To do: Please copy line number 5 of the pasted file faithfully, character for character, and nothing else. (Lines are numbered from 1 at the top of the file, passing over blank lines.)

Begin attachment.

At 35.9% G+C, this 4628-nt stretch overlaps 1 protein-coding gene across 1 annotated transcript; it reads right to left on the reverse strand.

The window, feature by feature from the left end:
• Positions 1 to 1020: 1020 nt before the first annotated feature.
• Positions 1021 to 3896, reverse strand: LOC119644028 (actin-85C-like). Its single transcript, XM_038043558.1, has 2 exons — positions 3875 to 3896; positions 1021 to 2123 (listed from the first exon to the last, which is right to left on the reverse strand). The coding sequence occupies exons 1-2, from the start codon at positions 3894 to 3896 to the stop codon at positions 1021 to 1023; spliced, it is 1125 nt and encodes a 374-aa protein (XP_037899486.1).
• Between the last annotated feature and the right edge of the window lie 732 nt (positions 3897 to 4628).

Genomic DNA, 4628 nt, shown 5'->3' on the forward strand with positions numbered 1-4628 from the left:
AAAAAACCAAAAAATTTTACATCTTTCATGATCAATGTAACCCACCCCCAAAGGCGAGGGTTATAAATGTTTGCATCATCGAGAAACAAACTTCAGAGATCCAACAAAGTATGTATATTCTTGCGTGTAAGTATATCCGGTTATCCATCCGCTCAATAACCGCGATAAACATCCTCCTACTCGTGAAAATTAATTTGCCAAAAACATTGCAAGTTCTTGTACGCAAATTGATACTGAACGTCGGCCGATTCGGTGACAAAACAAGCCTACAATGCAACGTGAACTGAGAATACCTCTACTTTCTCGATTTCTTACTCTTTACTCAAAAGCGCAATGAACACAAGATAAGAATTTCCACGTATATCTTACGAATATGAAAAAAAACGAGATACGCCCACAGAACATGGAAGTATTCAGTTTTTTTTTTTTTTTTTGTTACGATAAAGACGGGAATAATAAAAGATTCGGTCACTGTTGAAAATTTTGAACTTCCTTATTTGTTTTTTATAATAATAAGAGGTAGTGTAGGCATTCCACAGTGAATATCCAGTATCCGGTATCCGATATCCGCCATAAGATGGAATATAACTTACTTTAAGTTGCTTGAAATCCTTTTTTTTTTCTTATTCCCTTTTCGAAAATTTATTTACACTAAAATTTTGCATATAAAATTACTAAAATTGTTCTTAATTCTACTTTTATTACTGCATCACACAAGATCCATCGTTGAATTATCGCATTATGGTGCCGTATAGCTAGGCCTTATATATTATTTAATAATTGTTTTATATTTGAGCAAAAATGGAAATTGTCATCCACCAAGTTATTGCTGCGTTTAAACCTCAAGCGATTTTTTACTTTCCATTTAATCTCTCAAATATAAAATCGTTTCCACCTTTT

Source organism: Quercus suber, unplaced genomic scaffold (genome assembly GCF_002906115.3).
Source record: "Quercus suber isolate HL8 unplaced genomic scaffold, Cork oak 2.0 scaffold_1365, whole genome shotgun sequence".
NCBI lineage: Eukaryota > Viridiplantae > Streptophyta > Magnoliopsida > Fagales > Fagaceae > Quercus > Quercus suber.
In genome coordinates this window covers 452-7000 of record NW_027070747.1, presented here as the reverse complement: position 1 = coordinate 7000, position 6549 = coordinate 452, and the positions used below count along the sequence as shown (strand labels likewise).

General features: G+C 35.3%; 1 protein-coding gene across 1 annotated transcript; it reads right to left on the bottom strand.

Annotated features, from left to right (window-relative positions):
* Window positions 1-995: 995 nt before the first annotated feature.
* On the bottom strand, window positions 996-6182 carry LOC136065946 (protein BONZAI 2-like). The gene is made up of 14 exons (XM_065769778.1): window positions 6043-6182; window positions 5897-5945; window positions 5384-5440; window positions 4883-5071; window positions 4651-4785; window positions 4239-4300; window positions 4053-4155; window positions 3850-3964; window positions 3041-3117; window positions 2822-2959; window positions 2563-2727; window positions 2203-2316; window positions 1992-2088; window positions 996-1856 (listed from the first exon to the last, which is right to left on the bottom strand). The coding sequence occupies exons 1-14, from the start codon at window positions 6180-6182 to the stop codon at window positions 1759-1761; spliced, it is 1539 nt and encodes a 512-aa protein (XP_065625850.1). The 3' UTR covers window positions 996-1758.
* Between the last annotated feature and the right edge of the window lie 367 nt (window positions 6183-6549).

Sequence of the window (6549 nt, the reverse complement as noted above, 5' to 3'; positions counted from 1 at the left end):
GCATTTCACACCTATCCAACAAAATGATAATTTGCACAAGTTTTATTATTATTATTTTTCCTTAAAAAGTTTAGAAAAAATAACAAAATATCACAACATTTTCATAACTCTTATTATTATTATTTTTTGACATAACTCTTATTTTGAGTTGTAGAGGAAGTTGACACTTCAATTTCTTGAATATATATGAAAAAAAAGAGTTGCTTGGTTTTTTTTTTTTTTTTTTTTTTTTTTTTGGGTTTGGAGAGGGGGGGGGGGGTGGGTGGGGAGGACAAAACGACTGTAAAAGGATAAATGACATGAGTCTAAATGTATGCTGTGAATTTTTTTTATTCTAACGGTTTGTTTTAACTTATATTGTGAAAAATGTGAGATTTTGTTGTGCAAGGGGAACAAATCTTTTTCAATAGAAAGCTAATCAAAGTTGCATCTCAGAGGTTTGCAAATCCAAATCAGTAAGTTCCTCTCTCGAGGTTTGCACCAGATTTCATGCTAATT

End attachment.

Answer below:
• Between the last annotated feature and the right edge of the window lie 732 nt (positions 3897 to 4628).